parrot's feather

Myriophyllum aquaticum
Aquatic
Whorled
Fern-like
White
Green

An emergent freshwater aquatic plant with stems forming dense mats of vegetation on the water surface. Its bluish-green or pale green leaves are usually arranged in groups of five or six along the stems. These leaves have deeply divided margins and are feathery in appearance. Its inconspicuous female flowers are borne in the upper leaf forks. Fruit and seeds are not produced in Australia.

Common names 
Also known as: parrot's feather, Brazilian water milfoil, diamond milfoil, parrot feather watermilfoil, thread of life, water feather,
Family 
Haloragaceae
Deciduous 
No
Flowering time 
Spring - Summer
Native/Exotic 
Exotic
Origin 
Native to South America.
Notifiable 
No
Council declaration 
Class R – Reduce populations
Known distribution 

Widely naturalised in the coastal districts of southern and eastern Australia (i.e. in eastern Queensland, in the coastal and sub-coastal districts of northern and central New South Wales, in Victoria and Tasmania, in south-eastern South Australia and in south-western Western Australia). Also occasionally naturalised in inland Queensland. Naturalised overseas in South Africa, La Réunion, Japan, Europe, New Zealand, the USA and Hawaii.

Habitat 

This species is usually found around the edges of bodies of fresh water (i.e. ponds, dams, lakes, etc.), in slow-moving waterways and in drains in sub-tropical and warmer temperate regions.

Habit 

A long-lived (i.e. perennial), freshwater, aquatic plant with stems growing 2-5 m long and forming dense mats of vegetation on the water surface. These stems usually emerge up to 30 cm above the water surface.

Impact and control methods 

Parrot's feather (Myriophyllum aquaticum) is regarded as an environmental weed in Queensland, New South Wales, the ACT, Victoria, Tasmania, South Australia and Western Australia. It was recently listed as a priority environmental weed in four Natural Resource Management regions.

Stem and leaves 

The stems (up to 5 mm thick) are usually green or yellowish-green in colour and either creep across the ground or rising up through up to several metres of water. Roots are often formed at the joints (i.e. nodes) near the base of the stems (i.e. adventitious roots). The leaves are bluish-green (i.e. glaucous) or pale green in colour and feathery in appearance. These leaves (30-45 mm long and about 15 mm wide) are usually arranged in groups (i.e. whorls) of five or six and are more densely crowded towards the tips of the stems. They are elongated (i.e. lanceolate) or oval (i.e. elliptic) in outline with deeply divided margins. These divisions are regular and form 10-18 pairs of long and narrow (i.e. linear) segments, each about 6-7 mm long.

Flowers and fruits 

Male and female flowers are usually produced on separate plants, however only female-flowered plants are present in Australia. These flowers are inconspicuous (0.5. mm across) and borne singly on short stalks (i.e. pedicels) in the upper leaf forks (i.e .axils). Two small bracts (about 1.5 mm long) surround these flowers which have four whitish or almost see-through (i.e. translucent) 'petals' (i.e. perianth segments) 0.5-1.5 mm long. These 'petals' are actually sepals and true petals are absent. Flowering occurs mostly during spring and summer. No fruit or seeds are produced in Australia.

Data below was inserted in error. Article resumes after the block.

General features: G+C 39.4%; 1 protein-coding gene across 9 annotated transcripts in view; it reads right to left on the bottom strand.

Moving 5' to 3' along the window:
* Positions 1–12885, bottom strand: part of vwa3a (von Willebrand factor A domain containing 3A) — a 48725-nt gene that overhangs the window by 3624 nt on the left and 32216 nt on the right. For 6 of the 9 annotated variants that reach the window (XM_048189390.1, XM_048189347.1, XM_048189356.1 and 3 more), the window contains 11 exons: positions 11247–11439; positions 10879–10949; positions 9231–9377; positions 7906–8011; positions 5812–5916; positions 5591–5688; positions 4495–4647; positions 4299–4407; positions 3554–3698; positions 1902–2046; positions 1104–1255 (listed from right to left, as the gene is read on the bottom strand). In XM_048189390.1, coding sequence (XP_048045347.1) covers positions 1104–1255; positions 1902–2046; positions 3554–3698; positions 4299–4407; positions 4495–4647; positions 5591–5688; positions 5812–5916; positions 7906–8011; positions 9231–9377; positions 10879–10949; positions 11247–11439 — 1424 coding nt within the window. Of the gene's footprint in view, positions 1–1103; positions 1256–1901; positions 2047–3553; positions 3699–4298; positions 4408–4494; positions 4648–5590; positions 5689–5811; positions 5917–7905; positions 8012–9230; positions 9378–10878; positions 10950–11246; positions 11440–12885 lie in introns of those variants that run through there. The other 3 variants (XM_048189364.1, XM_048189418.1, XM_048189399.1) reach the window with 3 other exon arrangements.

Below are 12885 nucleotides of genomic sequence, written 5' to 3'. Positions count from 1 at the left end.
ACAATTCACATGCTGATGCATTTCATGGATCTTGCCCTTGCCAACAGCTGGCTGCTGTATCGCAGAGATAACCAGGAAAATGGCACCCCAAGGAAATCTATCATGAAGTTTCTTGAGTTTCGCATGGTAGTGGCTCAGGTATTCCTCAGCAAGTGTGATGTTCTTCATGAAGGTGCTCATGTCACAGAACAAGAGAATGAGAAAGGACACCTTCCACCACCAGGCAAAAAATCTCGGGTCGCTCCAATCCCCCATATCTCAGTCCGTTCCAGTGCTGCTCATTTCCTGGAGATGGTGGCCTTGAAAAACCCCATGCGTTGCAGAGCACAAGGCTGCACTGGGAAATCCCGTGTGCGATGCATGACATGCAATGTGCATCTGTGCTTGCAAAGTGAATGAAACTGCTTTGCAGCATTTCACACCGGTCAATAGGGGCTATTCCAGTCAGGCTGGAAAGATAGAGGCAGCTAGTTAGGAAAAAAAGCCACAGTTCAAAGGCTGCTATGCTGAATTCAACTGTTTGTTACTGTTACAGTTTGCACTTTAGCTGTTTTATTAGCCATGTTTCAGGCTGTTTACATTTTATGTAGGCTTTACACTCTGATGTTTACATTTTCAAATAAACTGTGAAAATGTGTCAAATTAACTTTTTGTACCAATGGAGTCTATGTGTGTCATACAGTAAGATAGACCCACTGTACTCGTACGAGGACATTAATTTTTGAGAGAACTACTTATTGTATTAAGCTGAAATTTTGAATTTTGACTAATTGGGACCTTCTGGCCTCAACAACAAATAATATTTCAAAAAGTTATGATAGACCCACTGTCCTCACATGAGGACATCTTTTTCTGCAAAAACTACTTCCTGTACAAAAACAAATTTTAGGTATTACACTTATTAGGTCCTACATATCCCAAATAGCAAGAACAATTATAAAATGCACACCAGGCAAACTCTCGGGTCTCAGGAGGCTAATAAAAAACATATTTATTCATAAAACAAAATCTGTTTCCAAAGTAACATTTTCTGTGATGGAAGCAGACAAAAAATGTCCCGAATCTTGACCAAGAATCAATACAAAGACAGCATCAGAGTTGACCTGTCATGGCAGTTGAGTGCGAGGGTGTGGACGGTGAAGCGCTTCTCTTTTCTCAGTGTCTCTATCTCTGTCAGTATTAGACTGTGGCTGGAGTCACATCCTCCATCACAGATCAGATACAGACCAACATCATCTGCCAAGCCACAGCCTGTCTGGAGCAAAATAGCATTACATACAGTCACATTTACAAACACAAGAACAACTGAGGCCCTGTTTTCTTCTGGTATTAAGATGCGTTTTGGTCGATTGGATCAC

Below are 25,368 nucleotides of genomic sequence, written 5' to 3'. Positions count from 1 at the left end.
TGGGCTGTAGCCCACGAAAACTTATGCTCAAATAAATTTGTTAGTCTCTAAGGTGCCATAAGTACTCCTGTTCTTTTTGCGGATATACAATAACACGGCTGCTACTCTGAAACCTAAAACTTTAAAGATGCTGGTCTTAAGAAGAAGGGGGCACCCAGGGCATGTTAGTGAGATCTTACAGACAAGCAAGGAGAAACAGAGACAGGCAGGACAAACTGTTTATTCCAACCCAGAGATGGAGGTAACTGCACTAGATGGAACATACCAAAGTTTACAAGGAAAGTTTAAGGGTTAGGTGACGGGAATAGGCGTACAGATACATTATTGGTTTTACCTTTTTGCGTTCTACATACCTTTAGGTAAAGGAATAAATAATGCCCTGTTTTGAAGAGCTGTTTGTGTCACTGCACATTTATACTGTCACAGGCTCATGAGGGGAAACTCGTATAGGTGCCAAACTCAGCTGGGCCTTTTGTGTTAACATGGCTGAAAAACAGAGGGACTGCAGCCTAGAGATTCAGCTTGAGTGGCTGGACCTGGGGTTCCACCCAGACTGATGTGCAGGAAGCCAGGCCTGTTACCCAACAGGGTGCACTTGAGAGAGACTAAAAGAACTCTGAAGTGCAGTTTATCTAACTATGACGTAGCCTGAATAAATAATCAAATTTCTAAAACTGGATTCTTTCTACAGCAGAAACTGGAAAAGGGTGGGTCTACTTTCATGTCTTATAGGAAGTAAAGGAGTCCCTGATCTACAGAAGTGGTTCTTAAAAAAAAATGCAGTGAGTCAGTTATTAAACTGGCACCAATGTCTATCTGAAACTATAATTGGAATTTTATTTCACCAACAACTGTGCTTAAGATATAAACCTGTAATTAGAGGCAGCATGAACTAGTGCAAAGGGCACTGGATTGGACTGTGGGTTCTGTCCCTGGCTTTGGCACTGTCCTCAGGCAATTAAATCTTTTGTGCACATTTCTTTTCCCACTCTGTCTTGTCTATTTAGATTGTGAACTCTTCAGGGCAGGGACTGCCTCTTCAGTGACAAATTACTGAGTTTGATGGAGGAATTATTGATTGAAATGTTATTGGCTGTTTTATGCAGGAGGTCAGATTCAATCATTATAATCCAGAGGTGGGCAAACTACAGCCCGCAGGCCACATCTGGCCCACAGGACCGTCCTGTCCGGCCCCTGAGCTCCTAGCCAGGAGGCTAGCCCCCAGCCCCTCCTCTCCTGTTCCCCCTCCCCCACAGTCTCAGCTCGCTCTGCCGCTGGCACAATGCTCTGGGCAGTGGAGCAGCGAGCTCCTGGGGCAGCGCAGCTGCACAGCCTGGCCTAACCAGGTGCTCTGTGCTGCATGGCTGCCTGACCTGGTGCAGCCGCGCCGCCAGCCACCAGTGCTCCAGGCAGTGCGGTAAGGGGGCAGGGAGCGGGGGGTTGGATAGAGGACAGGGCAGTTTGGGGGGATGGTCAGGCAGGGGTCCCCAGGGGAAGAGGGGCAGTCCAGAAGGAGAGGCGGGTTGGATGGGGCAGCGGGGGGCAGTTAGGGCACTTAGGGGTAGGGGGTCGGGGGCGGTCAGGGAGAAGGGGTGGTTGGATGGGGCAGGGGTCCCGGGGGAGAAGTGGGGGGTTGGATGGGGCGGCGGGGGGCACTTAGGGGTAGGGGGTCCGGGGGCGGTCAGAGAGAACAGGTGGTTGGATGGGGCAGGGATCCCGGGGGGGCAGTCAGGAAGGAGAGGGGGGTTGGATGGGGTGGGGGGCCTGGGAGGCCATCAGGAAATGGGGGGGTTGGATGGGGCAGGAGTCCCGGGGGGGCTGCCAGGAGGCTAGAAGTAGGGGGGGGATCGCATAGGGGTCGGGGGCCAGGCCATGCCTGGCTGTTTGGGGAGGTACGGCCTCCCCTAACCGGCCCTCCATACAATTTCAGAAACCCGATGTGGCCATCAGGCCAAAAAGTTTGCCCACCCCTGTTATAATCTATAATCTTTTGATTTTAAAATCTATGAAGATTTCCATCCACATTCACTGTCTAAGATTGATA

Reproduction and dispersal 

Reproduction in Australia is entirely by vegetative means as no viable seeds are produced. Stem fragments readily develop roots and form new plants, while vegetative buds are also produced.These stem fragments are spread by water movement, boats, vehicles, animals and in dumped aquarium waste.

Similar species 

Parrot's feather (Myriophyllum aquaticum) is very similar to several native water milfoils (Myriophyllum spp.), including red water milfoil (Myriophyllum verrucosum) and common water milfoil (Myriophyllum papillosum). These species can be differentiated by the following differences: parrot's feather (Myriophyllum aquaticum) has emergent leaves that are finely divided into numerous (18-36) segments and are feathery in appearance. These leaves are usually arranged in groups (i.e. whorls) of five or six and are bluish-green to green in colour. Its inconspicuous flowers are borne singly on short stalks in the upper leaf forks (i.e. axils) and only female flowers are present in Australia.red water milfoil (Myriophyllum verrucosum) has emergent leaves that are finely divided into several (less than 12) segments and are feathery in appearance. These leaves are usually arranged in groups (i.e. whorls) of three or four and are green to reddish-purple in colour. Its inconspicuous flowers are borne singly in the upper leaf forks and separate male and female flowers are usually produced on the same plant (i.e. plants are monoecious).common water milfoil (Myriophyllum papillosum) has emergent leaves that are very thin (i.e. terete), undivided, and finely toothed. These leaves are usually arranged in groups (i.e. whorls) of five or six and are green in colour. Its inconspicuous flowers are borne in small groups in the upper leaf forks and separate male and female flowers are usually produced on the same plant (i.e. plants are monoecious). Parrot's feather (Myriophyllum aquaticum) can occasionally also be confused with other water weeds such as dense waterweed (Egeria densa), elodea (Elodea canadensis), hydrilla (Hydrilla verticillata), lagarosiphon (Lagarosiphon major), hornwort (Ceratophyllum demersum) and cabomba (Cabomba caroliniana). However, these plants are mostly submerged and only have their flowers above the water surface.